What would you say if I said that instead of cutting youth unemployment benefits, we should increase them?
What would you say if I said that unemployment benefits should rise for the young, but be reduced for older people?
That might seem strange, or at least inequitable, but it might also be economically rational. A recent paper by economists Claudio Michelacci and Hernan Ruffo argues that US economic welfare would rise if unemployment insurance was increased for young workers and decreased for old.
Their argument centres on the fact that wages, wealth and spending tend to differ over the course of a person’s life. Our needs and resources increase as we approach middle-age, get married, have children and reach the pinnacle of our careers. Then, as we head towards retirement, our spending moderates and eventually declines.
The authors observe that workers’ incentive to find a job also varies over the course of their life. We know that is true since labour force participation differs considerably across age groups; in most countries participation is lowest among the youngest and oldest cohorts.
These differences mean that unemployment benefits may provide different incentives or disincentives for different age groups. It begs the question: what is the optimal structure for unemployment benefits?
Their research tackles this question by measuring the welfare gains of marginally increasing unemployment benefits for different age groups. Higher unemployment benefits increase the income of the recipient and raises their spending.
In classical economics we assume that higher income and spending increases the welfare of the recipient. It is assumed that people receive a diminishing marginal utility from consumption, which basically means they take less enjoyment from each additional dollar spent.
Utilising data from the Panel Study of Income Dynamics, the Current Population Survey and the Survey of Income and Program Participation, the authors find that in the US the welfare gains from unemployment benefits are unambiguously larger for younger workers compared with older workers.
The rationale is that younger workers have a limited ability to smooth their consumption between periods of employment and unemployment. As a worker gains more experience, and saves and invests, they are better able to navigate periods of unemployment.
That can be seen in the following graph, which compares spending patterns for employed and unemployed people. The values diverge significantly when people are younger but gradually converge as people enter middle-age.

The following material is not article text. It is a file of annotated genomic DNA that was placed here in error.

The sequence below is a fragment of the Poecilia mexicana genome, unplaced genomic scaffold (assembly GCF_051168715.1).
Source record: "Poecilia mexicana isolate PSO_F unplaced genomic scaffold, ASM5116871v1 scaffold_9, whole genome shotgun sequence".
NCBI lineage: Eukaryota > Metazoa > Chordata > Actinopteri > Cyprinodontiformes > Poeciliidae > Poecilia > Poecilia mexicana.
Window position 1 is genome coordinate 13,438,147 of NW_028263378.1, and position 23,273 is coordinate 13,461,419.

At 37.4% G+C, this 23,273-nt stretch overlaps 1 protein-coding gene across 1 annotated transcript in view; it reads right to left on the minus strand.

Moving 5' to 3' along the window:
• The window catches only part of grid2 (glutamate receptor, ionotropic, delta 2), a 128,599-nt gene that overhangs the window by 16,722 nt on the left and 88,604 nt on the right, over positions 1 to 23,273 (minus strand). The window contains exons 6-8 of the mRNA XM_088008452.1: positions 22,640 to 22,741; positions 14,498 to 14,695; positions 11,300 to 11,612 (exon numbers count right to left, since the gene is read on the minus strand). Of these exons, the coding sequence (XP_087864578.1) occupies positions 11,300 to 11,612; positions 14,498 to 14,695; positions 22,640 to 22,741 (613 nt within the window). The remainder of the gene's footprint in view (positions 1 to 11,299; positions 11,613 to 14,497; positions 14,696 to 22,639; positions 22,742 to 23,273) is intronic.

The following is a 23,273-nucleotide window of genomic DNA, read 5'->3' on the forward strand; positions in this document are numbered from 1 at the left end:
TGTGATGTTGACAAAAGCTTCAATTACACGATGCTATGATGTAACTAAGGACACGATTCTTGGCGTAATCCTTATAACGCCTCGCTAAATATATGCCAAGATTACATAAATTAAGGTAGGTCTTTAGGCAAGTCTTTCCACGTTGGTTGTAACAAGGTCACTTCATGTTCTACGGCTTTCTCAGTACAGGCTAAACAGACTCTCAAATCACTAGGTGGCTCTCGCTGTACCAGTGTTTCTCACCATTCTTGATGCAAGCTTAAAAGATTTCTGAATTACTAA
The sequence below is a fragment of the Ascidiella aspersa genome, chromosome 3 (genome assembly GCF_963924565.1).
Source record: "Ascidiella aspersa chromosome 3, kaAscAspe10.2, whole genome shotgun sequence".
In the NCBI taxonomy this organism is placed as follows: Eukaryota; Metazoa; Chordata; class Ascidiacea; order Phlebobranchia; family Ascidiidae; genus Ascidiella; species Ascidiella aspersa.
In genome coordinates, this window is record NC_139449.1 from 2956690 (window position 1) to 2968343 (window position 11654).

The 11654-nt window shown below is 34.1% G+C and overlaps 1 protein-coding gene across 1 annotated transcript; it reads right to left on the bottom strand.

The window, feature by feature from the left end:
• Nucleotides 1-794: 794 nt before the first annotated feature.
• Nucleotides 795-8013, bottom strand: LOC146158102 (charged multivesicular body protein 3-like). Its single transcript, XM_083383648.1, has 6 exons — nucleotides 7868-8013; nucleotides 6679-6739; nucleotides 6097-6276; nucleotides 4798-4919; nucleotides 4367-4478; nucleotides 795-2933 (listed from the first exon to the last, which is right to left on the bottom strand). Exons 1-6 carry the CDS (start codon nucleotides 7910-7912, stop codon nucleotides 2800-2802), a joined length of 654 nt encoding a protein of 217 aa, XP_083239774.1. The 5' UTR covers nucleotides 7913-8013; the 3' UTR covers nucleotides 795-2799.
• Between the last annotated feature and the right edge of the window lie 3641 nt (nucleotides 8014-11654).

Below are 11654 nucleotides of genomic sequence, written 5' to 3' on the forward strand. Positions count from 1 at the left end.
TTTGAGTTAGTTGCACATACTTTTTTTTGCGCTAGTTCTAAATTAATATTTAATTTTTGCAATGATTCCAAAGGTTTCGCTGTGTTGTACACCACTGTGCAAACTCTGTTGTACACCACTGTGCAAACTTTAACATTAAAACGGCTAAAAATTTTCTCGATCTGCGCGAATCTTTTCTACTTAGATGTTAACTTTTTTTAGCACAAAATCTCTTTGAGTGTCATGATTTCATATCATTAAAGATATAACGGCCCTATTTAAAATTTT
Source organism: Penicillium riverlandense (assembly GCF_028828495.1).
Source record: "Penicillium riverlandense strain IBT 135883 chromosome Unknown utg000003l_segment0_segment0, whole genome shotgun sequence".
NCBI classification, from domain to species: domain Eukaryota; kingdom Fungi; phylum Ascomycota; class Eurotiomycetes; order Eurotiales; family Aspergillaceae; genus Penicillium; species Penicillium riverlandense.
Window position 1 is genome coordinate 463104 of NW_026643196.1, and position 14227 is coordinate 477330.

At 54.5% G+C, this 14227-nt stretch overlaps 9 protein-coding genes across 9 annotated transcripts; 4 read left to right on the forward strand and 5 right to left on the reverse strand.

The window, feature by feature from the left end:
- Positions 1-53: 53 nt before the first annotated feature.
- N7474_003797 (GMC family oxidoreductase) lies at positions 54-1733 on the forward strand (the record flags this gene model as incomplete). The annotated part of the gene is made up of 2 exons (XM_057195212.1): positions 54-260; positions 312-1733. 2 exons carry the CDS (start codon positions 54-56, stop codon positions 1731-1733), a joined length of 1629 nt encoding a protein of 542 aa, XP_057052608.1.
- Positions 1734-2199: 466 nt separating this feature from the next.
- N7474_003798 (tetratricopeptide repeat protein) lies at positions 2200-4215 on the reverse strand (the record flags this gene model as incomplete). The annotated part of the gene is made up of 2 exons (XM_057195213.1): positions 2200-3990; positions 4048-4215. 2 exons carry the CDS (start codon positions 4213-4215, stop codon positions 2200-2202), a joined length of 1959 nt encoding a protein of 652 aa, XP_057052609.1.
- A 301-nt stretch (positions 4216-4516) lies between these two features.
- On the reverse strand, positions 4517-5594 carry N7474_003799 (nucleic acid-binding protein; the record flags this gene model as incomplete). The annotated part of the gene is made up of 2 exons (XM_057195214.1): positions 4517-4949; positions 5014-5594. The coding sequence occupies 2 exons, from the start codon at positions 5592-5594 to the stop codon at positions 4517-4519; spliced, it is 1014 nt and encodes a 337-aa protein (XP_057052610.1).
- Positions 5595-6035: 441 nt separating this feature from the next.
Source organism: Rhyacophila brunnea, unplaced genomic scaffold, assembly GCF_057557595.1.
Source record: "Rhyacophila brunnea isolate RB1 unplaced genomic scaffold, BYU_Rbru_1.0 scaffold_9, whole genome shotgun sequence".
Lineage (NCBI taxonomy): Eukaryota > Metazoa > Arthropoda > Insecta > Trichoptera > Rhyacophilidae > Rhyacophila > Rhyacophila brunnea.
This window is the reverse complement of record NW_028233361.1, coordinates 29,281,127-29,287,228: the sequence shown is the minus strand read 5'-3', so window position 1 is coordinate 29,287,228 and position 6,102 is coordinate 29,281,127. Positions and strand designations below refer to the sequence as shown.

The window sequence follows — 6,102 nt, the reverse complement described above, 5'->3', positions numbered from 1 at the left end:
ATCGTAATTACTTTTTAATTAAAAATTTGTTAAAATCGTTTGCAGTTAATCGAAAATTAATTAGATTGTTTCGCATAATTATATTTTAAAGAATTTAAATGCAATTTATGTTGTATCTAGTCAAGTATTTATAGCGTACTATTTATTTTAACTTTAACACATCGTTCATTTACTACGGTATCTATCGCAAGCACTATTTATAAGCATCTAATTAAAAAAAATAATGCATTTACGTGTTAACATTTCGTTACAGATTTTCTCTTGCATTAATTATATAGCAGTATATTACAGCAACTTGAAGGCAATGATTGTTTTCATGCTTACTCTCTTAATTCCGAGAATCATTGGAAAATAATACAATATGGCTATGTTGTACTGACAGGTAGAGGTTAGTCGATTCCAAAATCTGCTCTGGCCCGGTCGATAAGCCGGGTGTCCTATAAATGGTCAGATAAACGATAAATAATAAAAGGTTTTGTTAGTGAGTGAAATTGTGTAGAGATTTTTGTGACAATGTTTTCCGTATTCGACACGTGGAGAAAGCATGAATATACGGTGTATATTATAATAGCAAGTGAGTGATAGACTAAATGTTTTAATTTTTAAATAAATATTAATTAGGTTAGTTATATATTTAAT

A secondary consideration for any welfare program is whether it provides a significant disincentive to find work. To be clear, any program that increases your non-work income will create a disincentive by reducing the return on finding a new job. But often that disincentive is minor and more than offset by the welfare generated by the benefits received.
According to the authors, the moral hazard created by providing a safety net for young people is very low. Furthermore, the research finds that the duration of unemployment for older workers is highly affected by benefits. This suggests that the moral hazard problem -- the disincentive to find employment -- is actually higher among older than younger workers.
That’s perhaps a surprising find for some Australian readers. We’ve been conditioned to believe that unemployed young people are deadbeats who prefer to rely on the government rather than finding a job. This research is obviously US-based, but there is no good reason to believe that Australian youngsters are fundamentally different to their American brethren.
So what does the optimal welfare system look like? Well, it’s fair to say that American ‘baby boomers’ are unlikely to approve.
The research suggests that unemployment benefits should replace around 80 per cent of wages for workers in their mid-20s (from 50 per cent currently) and 60 per cent for workers in the 30s. Workers in the 40s and 50s obtain almost no benefits.
In practice, such a policy would be met with widespread anger across the electorate, particularly in a country such as the US where the median voter is quite old and younger voters turn out in poor numbers.
But the research does provide some insight into recent developments in Australia. Assuming that Australians have similar life-cycle properties as Americans -- a reasonable assumption by my estimates -- the Coalition’s welfare reforms are damaging to the Australian economy.
Since the May budget I have argued that the cuts to welfare for younger Australians would weigh on economic growth because (a) the marginal propensity to consume among young Australians is very high; and (b) there are few jobs for this group to find.
This research is consistent with those views and suggests that if the Coalition was serious about growth it would instead have provided a stronger safety net for younger Australians. Less harm would have been done to the economy by cutting middle-class welfare.